‘Climate crisis is not for whites only’--Ugandan youth activist

Hilda Flavia Nakabuye (in centre) demonstrates with other climate strikers from the Fridays for Future Uganda movement to call for climate action
Hilda Flavia Nakabuye (in centre) demonstrates with other climate strikers from the Fridays for Future Uganda movement to call for climate action Fadrach Nirere / Fridays For Future Uganda

A 22-year old college student who founded Uganda’s Fridays For Future movement wants climate activism to move beyond the example of Greta Thunberg and embrace African voices.


As she does every Friday, Hilda Flavia Nakabuye will skip university on 7 February to demand greater action on climate change.

When she first began protesting in 2017, she knew little about global warming. “It’s not taught in schools,” she explains. What she did know however were the high temperatures, heavy rainfall and strong winds that had destroyed what was once her family’s farm.

“We couldn’t keep up the livestock farming and my parents had to sell most of their property,” she told RFI. When the money ran out, Nakabuye was forced to miss three months of school, unable to meet the tuition fees.

Today, she misses classes to raise climate awareness. And it’s no easy feat.

"It’s very hard to get people to know about it because most of them are hearing about climate change for the first time.”

That hasn't stopped them from being hit by climate change, with Uganda facing deadly floods and worsening food and water insecurity.

Saving Lake Victoria

Yet persuading people to push for climate action is difficult.

“People cannot go out freely like in Europe or in other parts of the country. It's different in Africa and particularly in Uganda. It's always the government to decide what people should or shouldn't be doing.”

Instead, 22-year-old Nakabuye has gone out to villages and schools to teach communities about how to adapt to climate change. One of her environmental concerns is saving Lake Victoria, which connects Uganda to Kenya and Tanzania.

In recent years, the source of the River Nile has steadily retreated from its former shores, leaving residents high and dry.

“It is undergoing so much pressure from massive dumping of plastic and biodegradable waste and there are also other practices like sand mining which are not controlled, so the waters are changing colour and they’re becoming filthy,” comments Nakabuye, who every weekend takes a boat out on the lake to clean it up.

Oil business

She is worried Uganda’s new oil wells could wreak further damage.

“There is massive pollution that is going on around the area already.”

When the drilling project begins later this year, Nakabuye fears that hundreds of Ugandans will be forced out of their homes to make room for the 1,443 km pipeline that will pass through Kampala to Dar es Salam.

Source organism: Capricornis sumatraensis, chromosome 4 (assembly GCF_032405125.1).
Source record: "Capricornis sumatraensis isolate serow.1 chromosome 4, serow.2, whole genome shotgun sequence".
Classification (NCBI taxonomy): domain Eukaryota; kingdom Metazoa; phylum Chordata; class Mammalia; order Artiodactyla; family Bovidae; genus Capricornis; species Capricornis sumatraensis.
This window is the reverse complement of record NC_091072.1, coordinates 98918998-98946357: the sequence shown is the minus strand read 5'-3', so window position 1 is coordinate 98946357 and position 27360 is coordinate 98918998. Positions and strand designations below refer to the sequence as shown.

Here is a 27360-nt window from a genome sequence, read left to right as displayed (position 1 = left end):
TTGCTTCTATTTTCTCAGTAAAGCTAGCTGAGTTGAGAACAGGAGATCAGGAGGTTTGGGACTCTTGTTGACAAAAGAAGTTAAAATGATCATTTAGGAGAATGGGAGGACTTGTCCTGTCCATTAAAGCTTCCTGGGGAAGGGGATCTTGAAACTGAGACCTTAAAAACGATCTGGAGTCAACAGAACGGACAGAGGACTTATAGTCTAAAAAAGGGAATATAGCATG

Determined to force the government to see global warming as a priority, Nakabuye founded Fridays For Future Uganda in February 2019, inspired by the youth-led movement’s Swedish founder Greta Thunberg.

While the world has been mesmerized by the power and charisma of the 17-year-old climate activist in spurring those in power to take drastic steps to save humanity’s future, Nakabuye insists that African voices also matter.

“The debate on climate change is not for whites only,” she said on the sidelines of a discussion at the French foreign ministry last week to reflect on the climate crisis.

“It’s all our responsibility. Africans do not deserve to suffer a crisis we never created.”

Lack of diversity

Nakabuye was speaking amid furor over minority representation, after another Ugandan climate activist called Vanessa Nakate was cropped out of a photo taken at the World Economic Forum in Davos. Her absence meant the image showed only white activists, including 17-year-old Thunberg.

“I don’t understand why the media would crop out someone from a photo if they were in the photo,” Nakabuye commented, denouncing another form of “environmental racism and discrimination.”

Authors of the photo, the Associated Press has since apologized for a “terrible mistake” and the incident has sparked hopes of a watershed moment for climate activism and how it’s reported.

For Hilda, it will mean hearing the perspectives of the people at the forefront of the climate breakdown. That was her message in Paris at the fifth edition of the Night of Ideas (Nuit des Idées).

“I left my comfort zone to come and speak here and share my ideas with people in the global north. That means that if we are to tackle climate change, we all have to leave our comfort zones and go where we are not comfortable.”

Click play in the photo above to listen to the full interview

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